You seem to be getting Holland and The Netherlands mixed up. Holland is a part of The Netherlands. A bit like Moray being a part of Scotland.
Windmills aren't the answer to our energy needs because they require 100% back up from conventional power. With nuclear power and coal powered stations being rejected by the SNP then we will be reliant on imported energy during cold spells. Last winter the UK's 3,600 windmills provided us with 0.1% of our energy over long spells. Imported (nuclear) energy from France kept the lights on.
The cost of connecting up the windmills and wave generators to the grid will be astronomical and the pylons destroying our landscape will be cursed for generations. The SNP said yesterday on tv that the new 'super pylons' will have no effect on the landscape. They were removing the smaller pylons from Denny to Beauly in preparation for the big pylons to connect to the mythical 'renewable revolution' in The Highlands. They're living in another universe if they think that the new pylons will have no effect on the landscape. The Minister ( Fergus Ewing ?) said there would be a 25% reduction in pylons - gee wizz cool, that'll help.

subrosa said...

Dubbie, surely the SG will vote down the Scotland Bill now. It's control freakery and nothing more.

subrosa said...

KBW, while I understand your passion for independence, we really have to start being realistic about this target the Scottish government has set itself for renewable energy.

I've just published a wee post. The evidence world-wide is that sticking up these turbines will not solve the issue. If it did then I wouldn't be complaining.

Key bored warrior. said...

Rosie, there is plenty evidence world wide that Nuclear is dangerous and poisonous. For the SNP to do nothing is not acceptable. They are not just sticking up turbines but trying to kick start a whole range of generation systems and technologies. For far to long we have been a convenient place for England to exploit. Eg, Torness was built to supply England.

Lets think about a scenario that is right now technologically possible. I can see Whitlee from my house. Let us imagine that when I can see a wind turbine going round in the wind as they do most days and nights, that the electricity is making hydrogen, and that hydrogen will be stored /harvested to fill fuel tanks of cars and household fuel cells. Or indeed to fuel community CHP scehemes. Would that not be a wonderful thing.
The national grid would become redundant, so no pylons, and we would have secure energy supplies, created right on our doorsteps.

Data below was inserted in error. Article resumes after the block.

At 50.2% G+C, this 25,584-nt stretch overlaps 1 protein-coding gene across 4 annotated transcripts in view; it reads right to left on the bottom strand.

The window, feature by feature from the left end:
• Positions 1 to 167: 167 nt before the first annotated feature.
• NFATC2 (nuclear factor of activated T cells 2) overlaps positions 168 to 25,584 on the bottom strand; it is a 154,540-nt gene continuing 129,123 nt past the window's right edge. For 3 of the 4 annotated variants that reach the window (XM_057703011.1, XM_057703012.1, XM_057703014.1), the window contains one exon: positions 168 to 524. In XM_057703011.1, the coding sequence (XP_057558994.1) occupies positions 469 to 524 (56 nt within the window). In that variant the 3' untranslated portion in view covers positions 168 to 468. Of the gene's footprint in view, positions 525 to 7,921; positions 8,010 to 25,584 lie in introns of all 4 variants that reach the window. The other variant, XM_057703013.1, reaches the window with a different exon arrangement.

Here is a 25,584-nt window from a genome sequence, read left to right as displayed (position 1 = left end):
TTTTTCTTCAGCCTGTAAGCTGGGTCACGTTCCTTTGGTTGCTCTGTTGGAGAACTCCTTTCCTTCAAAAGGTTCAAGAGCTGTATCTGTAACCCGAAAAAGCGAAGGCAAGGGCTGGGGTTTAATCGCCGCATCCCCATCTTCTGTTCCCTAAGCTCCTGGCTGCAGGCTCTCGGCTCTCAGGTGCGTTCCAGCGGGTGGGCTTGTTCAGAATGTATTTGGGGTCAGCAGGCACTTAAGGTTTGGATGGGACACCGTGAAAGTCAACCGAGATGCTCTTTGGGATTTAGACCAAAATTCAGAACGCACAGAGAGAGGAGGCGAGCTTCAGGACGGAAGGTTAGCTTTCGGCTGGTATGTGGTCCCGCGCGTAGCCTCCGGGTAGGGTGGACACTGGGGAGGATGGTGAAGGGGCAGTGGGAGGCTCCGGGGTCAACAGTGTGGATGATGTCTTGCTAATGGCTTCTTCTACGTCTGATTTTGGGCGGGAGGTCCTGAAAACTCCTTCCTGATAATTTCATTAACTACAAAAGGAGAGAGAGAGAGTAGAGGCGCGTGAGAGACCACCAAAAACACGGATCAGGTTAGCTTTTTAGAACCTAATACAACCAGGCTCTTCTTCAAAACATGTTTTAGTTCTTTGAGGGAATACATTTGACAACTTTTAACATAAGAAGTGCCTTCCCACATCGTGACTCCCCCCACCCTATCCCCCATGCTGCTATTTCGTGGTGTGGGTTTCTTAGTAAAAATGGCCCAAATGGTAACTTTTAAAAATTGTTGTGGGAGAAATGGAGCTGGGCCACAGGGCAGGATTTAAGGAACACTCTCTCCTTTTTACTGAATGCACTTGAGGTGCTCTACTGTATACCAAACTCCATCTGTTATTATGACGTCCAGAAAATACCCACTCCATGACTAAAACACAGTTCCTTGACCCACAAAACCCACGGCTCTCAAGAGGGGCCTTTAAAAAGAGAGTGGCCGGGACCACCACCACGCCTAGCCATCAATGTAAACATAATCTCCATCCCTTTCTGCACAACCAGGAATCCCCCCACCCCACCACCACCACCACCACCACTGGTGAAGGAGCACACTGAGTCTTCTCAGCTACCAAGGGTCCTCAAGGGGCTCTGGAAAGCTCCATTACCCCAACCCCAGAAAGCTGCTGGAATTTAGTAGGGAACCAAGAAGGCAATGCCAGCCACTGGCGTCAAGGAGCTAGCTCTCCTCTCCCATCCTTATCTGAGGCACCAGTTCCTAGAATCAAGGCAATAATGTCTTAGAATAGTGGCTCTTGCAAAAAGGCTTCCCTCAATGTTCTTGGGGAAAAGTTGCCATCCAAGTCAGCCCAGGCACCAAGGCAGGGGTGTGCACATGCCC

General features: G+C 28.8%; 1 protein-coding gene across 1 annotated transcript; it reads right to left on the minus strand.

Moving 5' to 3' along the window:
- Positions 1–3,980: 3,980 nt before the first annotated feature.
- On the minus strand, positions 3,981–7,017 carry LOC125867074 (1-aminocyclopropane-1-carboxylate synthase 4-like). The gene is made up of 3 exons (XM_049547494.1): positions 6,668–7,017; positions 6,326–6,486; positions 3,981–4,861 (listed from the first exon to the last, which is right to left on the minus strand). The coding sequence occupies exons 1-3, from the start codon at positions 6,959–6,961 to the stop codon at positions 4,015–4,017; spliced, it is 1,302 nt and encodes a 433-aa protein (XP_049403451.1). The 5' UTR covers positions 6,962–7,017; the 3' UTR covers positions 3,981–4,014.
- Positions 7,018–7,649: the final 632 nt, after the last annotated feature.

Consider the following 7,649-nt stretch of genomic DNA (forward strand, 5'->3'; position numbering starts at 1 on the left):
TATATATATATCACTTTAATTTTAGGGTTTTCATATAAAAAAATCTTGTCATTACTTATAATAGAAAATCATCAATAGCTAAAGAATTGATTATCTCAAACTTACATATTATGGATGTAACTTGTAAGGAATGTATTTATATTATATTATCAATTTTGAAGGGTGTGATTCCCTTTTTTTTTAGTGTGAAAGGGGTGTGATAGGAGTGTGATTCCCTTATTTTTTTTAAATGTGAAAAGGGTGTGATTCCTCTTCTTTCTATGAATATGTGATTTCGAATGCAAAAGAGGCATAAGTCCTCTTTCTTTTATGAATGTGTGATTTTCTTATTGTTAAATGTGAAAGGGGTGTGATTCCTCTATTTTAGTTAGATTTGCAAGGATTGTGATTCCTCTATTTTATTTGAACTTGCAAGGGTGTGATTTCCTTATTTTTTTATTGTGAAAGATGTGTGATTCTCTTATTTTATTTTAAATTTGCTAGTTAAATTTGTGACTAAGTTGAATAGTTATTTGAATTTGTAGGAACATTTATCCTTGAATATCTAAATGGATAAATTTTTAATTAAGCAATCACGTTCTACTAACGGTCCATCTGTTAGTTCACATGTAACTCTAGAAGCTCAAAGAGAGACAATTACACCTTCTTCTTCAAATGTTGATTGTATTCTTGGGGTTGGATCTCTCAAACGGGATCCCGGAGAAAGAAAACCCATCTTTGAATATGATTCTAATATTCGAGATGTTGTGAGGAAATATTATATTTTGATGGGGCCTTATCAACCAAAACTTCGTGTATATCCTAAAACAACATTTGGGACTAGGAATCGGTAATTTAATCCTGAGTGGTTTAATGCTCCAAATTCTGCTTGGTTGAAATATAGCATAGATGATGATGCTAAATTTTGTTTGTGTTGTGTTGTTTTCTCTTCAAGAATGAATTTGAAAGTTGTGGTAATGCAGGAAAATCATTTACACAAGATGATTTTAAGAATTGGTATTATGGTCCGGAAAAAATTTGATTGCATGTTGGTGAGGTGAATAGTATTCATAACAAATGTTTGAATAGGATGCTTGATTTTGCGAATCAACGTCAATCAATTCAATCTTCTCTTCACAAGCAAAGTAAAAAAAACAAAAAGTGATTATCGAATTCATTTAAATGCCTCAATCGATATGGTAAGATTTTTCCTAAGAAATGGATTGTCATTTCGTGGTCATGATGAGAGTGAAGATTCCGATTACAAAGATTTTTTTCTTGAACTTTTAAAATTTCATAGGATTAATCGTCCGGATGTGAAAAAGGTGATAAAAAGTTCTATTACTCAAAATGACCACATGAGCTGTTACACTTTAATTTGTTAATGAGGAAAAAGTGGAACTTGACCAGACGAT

The only thing that is stopping that now is infrastructure and political will. The technology is with us now it exists. Fuel cells work. Hydrogen is the most abundant element in the universe. Alex Salmond recently opened the Hydrogen centre in Fife. it is happenig, and wind turbines are a part of that mix. OK in a few years other generation methods may be found, but right now the basics for a hydrogen network are in place.
Wind turbines in Scotland can pump Hydro storage in Norway given the right inter connectors and vice versa, that can be used for peak demands.
I have put up a link to Samso island that demonstrates how a community can make the wind work for them, however no one wants to see that evidence, it does work.
There are as I have said very powerful vested interests spreading lies and propaganda about wind generation, not the least of them being the nuclear lobby, who have friends in very high places.
I reccomend:

RMcGeddon said...keyboard..
"I'm as keen as you for independence but can't see how we can be independent in the EU.
You seem to be getting Holland and The Netherlands mixed up. Holland is a part of The Netherlands."

Scotlands voice will grow much stronger in the EU should we choose to be in it, than it is right now. Then we may protect ourselves better against such corrupt legislation as The Common Fisheries Policy where we were sold down the river, by UK ministers. SNP ministers were made to sit out side in the corridor as the meetings took place. It is the small independent nations of the EU, that do the best in it. Scotland will be no different. You only have to listen to the pejorative now coming from the likes of Curran, Moore, and "who cares" Davidson who thinks the SNP are neo fascist, to see why we need rid of Westminster.

There is no confusion in my mind between Holland and the Netherlands, is that really the best you can do. I said I visited Holland, which is the westerly province of the Netherlands, and has the most of the sea defences. What is your problems?

subrosa said...

KBW, I know about nuclear and it's dangers. In fact I did a thesis on it many years ago, but it was declared the safest and cheapest way to produce power. Windmills were around then as they have been for centuries yet nobody mentioned them until the 'global warming' propaganda started and the likes of Gore and his pals saw a way to make a fast few billion.